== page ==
A Look at Carbohydrate Recommendations…

A Look at Carbohydrate Recommendations…

A look at Carbohydrate Recommendations

While I know I run the risk of beating a point to death (ask my husband about my tendency to do so…), I wanted to just show some research that supports what I have said in my recent podcast (Carbohydrate Basics).

Carbohydrates are not the devil or our enemy; if consumed in appropriate amounts and from quality sources they are actually our friend and necessary for optimal performance. I will recommend listening to the podcast if you haven’t already for a review of the various functions carbohydrate play in our diets. The most important thing to remember is that consuming inadequate carbohydrates can be the limiting factor when it comes to performance. Our bodies can only oxidize (= use) energy from carbohydrates at very high intensity levels lasting more than a minute; it cannot use energy from fats or protein.  If you don’t have enough carbohydrate available (particularly in its storage form in the muscle, glycogen), then you are limited with your intensity level and/or how long you can perform.

If this helps, here are the carbohydrate recommendations from the American College of Sport Nutrition, the International Olympic Committee, and the International Society for Sports Nutrition (and include recommendations from the American College of Sports Medicine):

 

I will draw your attention to the blue circles – these best approximate many of the athletes within Icon. These recommendations suggest a carbohydrate consumtion no lower than 4 g/kg and up to 7 g/kg. In the 2 yellow circles we see the average intake for most CrossFitters (one study that looked at average consumption found an intake of ~3.5 g/kg). Looking at these recommendations, intakes as low as 3-5 g/kg would only be recommended for either athletes training 3 to 4 times a week, 30 to 60 minutes at a time, or low-intensity performing athletes or athletes just doing skill work. This rarely applies to our athletes.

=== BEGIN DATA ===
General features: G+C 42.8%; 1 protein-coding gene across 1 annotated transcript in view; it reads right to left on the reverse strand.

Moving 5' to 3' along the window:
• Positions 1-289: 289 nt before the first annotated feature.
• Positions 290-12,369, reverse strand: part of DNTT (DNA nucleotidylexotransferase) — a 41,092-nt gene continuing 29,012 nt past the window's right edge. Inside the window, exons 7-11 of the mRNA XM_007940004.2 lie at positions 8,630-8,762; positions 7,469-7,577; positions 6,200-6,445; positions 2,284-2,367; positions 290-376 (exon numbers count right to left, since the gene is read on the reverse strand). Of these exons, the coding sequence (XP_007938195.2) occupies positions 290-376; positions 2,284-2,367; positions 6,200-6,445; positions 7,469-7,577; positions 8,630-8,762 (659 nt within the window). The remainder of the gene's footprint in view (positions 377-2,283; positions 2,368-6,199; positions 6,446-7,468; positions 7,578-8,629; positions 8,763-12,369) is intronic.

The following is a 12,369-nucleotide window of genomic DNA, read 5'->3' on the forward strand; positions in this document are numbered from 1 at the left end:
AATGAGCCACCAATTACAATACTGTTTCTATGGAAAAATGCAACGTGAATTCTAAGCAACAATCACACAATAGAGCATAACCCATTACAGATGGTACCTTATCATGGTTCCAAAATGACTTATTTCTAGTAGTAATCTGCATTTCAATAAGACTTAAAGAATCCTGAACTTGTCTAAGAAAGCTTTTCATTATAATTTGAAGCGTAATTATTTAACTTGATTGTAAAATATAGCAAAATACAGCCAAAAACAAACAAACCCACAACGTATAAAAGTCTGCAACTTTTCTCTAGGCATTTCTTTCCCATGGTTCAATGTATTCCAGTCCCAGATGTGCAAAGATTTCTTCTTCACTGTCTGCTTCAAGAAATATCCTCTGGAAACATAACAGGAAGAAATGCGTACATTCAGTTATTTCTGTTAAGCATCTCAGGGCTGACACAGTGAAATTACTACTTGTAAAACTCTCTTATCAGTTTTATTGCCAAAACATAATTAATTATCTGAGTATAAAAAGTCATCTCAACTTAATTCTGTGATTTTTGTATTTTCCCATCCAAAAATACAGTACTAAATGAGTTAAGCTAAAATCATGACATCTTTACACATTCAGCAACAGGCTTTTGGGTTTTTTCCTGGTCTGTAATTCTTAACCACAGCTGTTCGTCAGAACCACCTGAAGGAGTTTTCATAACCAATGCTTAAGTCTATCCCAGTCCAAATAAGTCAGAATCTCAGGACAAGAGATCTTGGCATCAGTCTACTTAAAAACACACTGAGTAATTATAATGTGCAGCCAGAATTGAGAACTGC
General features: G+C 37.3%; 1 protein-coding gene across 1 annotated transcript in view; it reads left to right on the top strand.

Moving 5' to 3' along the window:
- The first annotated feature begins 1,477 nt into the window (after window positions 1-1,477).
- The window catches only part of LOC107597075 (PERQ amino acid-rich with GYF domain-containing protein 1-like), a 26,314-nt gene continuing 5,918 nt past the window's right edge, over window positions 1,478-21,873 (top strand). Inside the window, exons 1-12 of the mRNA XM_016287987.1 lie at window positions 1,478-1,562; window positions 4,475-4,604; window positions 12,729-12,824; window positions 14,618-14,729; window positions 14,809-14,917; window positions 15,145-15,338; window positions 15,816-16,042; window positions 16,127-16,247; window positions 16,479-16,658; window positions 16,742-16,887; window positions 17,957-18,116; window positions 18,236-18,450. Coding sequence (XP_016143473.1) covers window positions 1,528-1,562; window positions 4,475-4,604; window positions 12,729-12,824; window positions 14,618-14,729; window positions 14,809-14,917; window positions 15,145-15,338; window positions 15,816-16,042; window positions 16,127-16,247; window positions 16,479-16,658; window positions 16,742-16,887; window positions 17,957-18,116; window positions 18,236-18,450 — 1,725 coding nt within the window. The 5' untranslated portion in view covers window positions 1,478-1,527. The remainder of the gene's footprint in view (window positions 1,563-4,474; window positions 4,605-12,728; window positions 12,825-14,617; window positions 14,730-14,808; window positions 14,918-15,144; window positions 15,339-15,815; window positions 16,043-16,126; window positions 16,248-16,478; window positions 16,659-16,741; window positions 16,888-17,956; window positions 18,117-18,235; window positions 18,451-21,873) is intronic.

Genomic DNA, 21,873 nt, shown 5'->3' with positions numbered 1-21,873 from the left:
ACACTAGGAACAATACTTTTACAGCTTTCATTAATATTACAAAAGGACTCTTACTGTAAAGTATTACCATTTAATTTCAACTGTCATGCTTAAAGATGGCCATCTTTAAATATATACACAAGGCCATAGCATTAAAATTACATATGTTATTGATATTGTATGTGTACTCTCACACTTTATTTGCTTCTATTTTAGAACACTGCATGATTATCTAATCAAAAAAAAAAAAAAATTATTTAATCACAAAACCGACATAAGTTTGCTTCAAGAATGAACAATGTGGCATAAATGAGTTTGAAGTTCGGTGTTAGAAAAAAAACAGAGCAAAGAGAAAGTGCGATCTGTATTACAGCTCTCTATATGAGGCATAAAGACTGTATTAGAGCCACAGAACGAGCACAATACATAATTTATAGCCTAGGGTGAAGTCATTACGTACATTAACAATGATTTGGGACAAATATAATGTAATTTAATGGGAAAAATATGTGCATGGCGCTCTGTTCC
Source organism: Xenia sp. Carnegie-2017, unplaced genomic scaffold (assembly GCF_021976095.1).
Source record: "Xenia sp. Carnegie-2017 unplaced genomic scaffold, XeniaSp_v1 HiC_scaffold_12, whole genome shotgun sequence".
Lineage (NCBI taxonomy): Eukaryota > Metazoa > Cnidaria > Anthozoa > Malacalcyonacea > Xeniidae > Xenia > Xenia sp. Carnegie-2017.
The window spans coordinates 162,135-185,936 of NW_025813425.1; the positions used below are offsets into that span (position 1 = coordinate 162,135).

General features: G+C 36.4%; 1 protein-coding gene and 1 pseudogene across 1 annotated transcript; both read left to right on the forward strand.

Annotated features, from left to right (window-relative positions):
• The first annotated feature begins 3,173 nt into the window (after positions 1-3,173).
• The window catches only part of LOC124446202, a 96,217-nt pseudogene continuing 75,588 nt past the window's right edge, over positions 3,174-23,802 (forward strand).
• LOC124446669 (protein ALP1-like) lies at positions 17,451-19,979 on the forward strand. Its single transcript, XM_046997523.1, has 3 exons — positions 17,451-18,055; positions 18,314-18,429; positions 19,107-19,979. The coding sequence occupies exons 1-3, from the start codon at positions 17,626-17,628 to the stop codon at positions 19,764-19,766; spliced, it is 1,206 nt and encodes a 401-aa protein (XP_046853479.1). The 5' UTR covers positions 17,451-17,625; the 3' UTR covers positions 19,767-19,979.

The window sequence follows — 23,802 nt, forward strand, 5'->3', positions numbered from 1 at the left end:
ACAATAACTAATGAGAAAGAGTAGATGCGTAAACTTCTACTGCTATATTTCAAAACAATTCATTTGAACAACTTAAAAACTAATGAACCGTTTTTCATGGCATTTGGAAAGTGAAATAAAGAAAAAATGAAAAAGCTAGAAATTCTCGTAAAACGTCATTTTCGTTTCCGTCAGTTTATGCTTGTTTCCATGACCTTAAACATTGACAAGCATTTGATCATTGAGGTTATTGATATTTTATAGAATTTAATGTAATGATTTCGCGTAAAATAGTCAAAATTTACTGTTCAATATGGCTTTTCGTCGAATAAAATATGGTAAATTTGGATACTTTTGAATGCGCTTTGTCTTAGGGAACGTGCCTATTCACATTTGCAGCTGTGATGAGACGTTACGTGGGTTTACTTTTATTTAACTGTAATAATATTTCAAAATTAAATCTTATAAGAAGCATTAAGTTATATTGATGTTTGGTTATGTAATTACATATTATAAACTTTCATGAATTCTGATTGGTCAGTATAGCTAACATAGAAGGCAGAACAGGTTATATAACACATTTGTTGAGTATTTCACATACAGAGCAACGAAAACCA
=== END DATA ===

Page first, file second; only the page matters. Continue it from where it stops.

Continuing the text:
I would not suggest that athletes don’t periodize their intake. To the contrary, if you know on that day you are just doing skill work, consuming on the lower end of the range might be appropriate. But rarely do I see application for intakes as low as 3 g/kg a day.

So how can you increase your intake if indeed you see that your numbers are low? First keep in mind food sources of carbohydrates:

  • Fruits
  • Starchy veggies – potatoes, sweet potatoes, corn, peas, winter squashes
  • Whole grains – focusing particularly on intact grains such a barley, quinoa, steel cut oats, farro, and also other whole wheat products (bread made with 100% whole wheat, whole wheat pasta, etc.)
  • Milk & yogurt
  • Legumes/beans

Other tips for increasing carbohydrate amounts include:

  • Increasing portion sizes. Increase ½ cooked quinoa to 1 whole cup of quinoa (= 40 grams). Have a medium sweet potato, not just ½ of a potato (another 40 grams).
  • Ensure at least 30-60 grams at each meal – see suggestion above to achieve this), but make sure it’s at all 3 meals a day, not just 1 meal a day
  • Have some carbohydrates with a snack – have fruit with a string cheese, or veggies with hummus, a banana with peanut butter
  • Think of the plate method at each meal – depending on your track and related recommended plate, at least ¼ and up to ½ of your plate should come from complex carbohydrates

 

I hope this helps. And as always, let me know what questions you have!

Cheers,
Kary

 

 

 

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